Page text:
The UK metal scene is strong right now. From my perspective, stronger than it’s been in a long time, especially on the band front. Bands like Architects, While She Sleeps and Bury Tomorrow are really flying the flag high for us, showing the rest of the world what this country is capable of, inspiring hordes of budding musicians to follow in their footsteps. Metal is a genre that I suppose you could say is over saturated with bands, both big and small, of all different genres and sub-genres, and of varying levels of quality. But I don’t think that’s a bad thing. I think that it shows that it’s well loved. A lot of people, both old and young, still use their time to create it. A lot of these people go the extra mile and invest more time and money into their craft; recording their material, designing promotional marketing campaigns to run alongside a release or seeking help to do so, touring the country and playing shows wherever they can. I don’t think that people on the creative side of the industry are a problem at all. The problem, in my opinion, sits on the other side of the spectrum. The audience. Especially in the UK.
Having played a number of shows across Europe, I’ve noticed the attitude towards music in general is completely different out there. If a kid hasn’t heard of your band, and you’re not from their country, they see it almost like an honour to have you in their country, and they come and check you out. They tell their friends, they bring people with them, they get energetic, and they express their gratitude that you’ve come to play a show for them. The same attitude applies to bigger bands too, and venues tend to get packed out regardless of the size of your band. Here, however, it’s a very different matter. Things have changed over the last decade or so. Local shows just don’t get packed out the way they used to unless you have a big (or at least semi big) name on the bill. You used to be able to throw a gig on at the local pub with 4 or 5 local bands and pack the place out. Now you’d be lucky if the regulars that prop up the bar even show up to attend. The problem is the same for bands that are breaking through, too. I watched Polar in a local venue a year or so ago and there was less than 20 people there. I saw Napoleon perform to a tiny, completely static crowd in Nottingham a few weeks ago, just as they came off tour with August Burns Red in Europe. The problem isn’t the quality of the music or the work ethic of the bands, and if I’m honest, it probably isn’t really anything to do with the attitudes of those attending shows. It’s more to do with how music is consumed in this, the digital age.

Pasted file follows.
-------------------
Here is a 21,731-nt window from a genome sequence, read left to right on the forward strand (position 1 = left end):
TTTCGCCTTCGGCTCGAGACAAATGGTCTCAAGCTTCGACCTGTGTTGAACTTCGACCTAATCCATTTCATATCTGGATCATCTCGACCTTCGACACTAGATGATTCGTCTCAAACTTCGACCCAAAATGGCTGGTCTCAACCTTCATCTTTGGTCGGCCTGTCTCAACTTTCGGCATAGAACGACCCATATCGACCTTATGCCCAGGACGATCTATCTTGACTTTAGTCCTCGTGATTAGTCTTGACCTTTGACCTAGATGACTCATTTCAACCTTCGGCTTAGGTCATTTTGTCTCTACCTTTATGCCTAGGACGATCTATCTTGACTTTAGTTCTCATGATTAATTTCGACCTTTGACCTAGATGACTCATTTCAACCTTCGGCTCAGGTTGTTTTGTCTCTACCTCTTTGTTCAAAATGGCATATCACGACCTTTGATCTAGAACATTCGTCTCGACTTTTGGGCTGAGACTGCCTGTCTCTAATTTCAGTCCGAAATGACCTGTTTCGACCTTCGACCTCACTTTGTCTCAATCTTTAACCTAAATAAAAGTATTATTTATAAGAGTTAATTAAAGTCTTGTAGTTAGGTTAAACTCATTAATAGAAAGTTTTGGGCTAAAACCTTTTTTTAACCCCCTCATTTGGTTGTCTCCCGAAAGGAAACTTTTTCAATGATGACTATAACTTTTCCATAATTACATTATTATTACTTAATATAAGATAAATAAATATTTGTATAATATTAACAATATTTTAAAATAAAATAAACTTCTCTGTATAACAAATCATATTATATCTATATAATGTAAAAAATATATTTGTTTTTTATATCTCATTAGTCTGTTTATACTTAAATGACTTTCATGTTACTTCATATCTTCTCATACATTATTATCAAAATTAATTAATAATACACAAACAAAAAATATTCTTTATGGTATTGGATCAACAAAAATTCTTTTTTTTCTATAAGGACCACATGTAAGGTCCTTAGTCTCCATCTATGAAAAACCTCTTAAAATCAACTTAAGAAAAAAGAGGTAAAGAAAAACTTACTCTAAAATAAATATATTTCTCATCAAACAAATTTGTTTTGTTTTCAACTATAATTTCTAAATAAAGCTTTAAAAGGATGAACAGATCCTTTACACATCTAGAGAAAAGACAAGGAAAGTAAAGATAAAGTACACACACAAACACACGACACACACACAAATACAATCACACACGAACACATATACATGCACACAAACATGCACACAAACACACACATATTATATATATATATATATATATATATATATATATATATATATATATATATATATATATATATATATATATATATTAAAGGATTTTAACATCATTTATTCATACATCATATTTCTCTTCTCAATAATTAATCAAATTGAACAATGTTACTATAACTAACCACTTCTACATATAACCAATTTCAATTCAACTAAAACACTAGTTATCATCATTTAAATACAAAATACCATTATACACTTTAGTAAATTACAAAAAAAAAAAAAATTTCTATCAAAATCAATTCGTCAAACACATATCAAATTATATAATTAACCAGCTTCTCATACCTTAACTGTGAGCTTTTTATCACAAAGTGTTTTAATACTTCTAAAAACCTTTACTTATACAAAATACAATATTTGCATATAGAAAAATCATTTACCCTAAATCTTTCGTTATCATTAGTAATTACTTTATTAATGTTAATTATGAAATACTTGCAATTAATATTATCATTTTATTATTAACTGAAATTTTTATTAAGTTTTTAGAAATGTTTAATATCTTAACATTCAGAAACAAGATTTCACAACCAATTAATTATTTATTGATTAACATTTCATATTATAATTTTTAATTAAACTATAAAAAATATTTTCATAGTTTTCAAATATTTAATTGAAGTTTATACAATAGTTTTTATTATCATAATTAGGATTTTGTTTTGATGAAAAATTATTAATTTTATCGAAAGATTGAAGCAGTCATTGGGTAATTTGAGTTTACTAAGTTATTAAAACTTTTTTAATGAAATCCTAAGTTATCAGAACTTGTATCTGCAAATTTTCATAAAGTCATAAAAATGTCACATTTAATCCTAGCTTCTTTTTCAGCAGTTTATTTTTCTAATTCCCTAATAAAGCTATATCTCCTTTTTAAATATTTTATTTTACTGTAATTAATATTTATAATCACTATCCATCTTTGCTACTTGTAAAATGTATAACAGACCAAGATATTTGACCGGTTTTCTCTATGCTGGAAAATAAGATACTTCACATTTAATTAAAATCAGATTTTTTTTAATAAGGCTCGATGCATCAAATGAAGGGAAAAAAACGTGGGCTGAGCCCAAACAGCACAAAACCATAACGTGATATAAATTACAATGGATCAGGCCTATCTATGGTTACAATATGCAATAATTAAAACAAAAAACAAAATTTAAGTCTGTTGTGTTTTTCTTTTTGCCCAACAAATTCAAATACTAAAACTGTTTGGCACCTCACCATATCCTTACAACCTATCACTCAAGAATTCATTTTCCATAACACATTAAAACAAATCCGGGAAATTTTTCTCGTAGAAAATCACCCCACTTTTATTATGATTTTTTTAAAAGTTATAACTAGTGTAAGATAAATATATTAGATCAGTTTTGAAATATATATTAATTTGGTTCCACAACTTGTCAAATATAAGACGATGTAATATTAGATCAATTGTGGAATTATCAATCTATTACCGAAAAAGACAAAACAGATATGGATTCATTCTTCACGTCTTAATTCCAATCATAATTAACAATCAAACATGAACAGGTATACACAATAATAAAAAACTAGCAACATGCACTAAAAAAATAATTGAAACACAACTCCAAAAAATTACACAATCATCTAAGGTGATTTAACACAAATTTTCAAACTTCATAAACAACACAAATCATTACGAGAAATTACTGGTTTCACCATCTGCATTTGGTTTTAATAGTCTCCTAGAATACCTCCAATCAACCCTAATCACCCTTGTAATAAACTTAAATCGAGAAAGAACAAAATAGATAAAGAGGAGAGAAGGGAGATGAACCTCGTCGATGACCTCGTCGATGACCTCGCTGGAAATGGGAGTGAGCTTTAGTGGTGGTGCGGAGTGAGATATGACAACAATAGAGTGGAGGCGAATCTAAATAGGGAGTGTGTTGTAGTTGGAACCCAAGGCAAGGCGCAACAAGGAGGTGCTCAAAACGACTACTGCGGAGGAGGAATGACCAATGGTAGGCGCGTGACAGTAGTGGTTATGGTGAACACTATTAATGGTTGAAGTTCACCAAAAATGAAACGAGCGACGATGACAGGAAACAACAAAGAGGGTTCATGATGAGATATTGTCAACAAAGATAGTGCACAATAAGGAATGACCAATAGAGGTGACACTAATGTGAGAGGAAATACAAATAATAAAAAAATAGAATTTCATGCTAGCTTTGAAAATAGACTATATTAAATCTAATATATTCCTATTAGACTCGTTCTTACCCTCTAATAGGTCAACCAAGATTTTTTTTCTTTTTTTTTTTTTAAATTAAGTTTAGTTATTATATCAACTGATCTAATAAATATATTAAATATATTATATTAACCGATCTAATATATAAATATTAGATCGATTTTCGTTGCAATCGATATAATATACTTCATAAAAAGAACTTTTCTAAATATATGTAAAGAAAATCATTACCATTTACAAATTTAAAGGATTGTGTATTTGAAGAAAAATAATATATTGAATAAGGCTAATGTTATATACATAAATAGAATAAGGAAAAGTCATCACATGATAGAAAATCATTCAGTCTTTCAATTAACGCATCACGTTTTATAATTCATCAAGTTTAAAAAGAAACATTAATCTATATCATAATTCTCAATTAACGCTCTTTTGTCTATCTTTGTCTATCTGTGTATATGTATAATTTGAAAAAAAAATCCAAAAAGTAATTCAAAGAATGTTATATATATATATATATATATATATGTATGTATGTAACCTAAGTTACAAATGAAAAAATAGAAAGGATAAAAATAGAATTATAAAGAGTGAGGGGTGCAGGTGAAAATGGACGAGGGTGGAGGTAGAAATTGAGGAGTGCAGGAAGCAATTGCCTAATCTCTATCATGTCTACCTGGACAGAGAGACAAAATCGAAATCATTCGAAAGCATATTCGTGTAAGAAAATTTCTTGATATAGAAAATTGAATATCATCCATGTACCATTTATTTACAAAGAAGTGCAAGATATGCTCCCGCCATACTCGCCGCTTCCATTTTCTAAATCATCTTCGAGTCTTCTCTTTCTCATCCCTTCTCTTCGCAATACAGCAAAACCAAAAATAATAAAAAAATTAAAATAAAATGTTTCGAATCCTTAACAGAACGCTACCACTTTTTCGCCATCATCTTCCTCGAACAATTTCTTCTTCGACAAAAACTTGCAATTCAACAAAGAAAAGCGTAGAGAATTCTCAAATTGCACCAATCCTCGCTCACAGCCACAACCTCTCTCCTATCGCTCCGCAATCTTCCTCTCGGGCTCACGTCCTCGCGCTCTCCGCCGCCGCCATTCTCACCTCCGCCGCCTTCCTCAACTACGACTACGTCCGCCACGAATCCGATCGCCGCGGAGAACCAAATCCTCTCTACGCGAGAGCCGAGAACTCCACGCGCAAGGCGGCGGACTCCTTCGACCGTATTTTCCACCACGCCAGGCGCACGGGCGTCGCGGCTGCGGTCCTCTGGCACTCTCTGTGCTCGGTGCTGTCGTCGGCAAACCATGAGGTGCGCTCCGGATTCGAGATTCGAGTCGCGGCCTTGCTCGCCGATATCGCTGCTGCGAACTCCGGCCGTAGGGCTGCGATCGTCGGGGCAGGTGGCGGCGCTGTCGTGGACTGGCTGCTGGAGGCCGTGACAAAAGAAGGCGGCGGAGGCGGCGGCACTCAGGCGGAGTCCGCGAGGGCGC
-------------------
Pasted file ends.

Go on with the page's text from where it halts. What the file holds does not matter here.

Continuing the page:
It goes without saying that you can’t download a gig; live performances will always be a special part of music in all of its forms. No one performance is the same. Everyone at a specific performance will see something unique, shared with a collection of other people, never to be seen again. But music in general can be attained without even needing to leave your bed. At the click of a button, you can have an album in your ears via a number of streaming services, via iTunes, Amazon, Bandcamp and more. Illegal downloads also continue to be a problem, especially for the metal genre. Even my bands most recent album has made its way onto a download site, and we aren’t even that popular. But you know what? I don’t care. And I imagine a lot of bands, although obviously seeing illegal downloads as an inconvenience and a nuisance, also don’t care that much. And that is because of what metal thrives on. Passion.
In my opinion, there isn’t a more passionate genre than metal. Those of us that are involved in the genre do it out of love, because we love what we do. We don’t care if there’s 10 people or 1000 people at a show. We don’t care if we get money out of it or have to put money into it. We do it because we love metal and the community that we are a part of. That’s why I think the UK metal scene is so strong. Metal will never die.
Spencer Finn – Musician (Former DEATH REMAINS)
I feel as if the improvements in the industry are all down to who you are as an individual. It’s a very subjective topic. For example, suffering with mental health issues is a very personal situation that wouldn’t necessarily affect someone else who doesn’t feel the same. If I’m talking from experience then I feel as if people should be supportive of each other’s music and not just “say” they’ll support you? I feel like the industry is very fickle, very ‘cliquey’ and that really does need to change. It’s either “you’re in with a group or you’re outcasted” and it’s sad to see. So as far as I’m concerned with improvements of the scene, that’s my two cents. I’m sure a lot of other artists would agree. The aspects that I think are going well is every single band is continuously striving to better themselves and looking at their bands as more of a “brand” than JUST music? It’s a constant improvement and people keep pushing each other to better themselves and their craft. You need to look at your band as a business, and it’s good to see that young bands are realising that it’s much more than JUST your music you need to sell from an earlier stage. It’s your whole package.
Linda Battilani – Musician, Artist Developer, Booking Agent (HALFLIVES, ANCHOR AGENCY)
Music is a safe place and we all probably at least once found a refuge in it. I think many people who listen to music and many people who write it find a sort of catharsis in it – it helps us go through hard times and feel a bit less lonely in these moments. Of course, it’s also there during the good times – at the end of the day it’s like a friend who’s always by your side. There’s something comforting in it and the idea that this feeling is shared with so many people, whether you know them or not, creates a very strong connection. It’s something I can feel even more when I’m performing and this feeling of belonging to something creates a very unique bond. We’ve received a lot of messages from people who told us our music helped them go through dark days and even though it’s not a direct remedy, it’s been a small relief to them, which means a lot to us.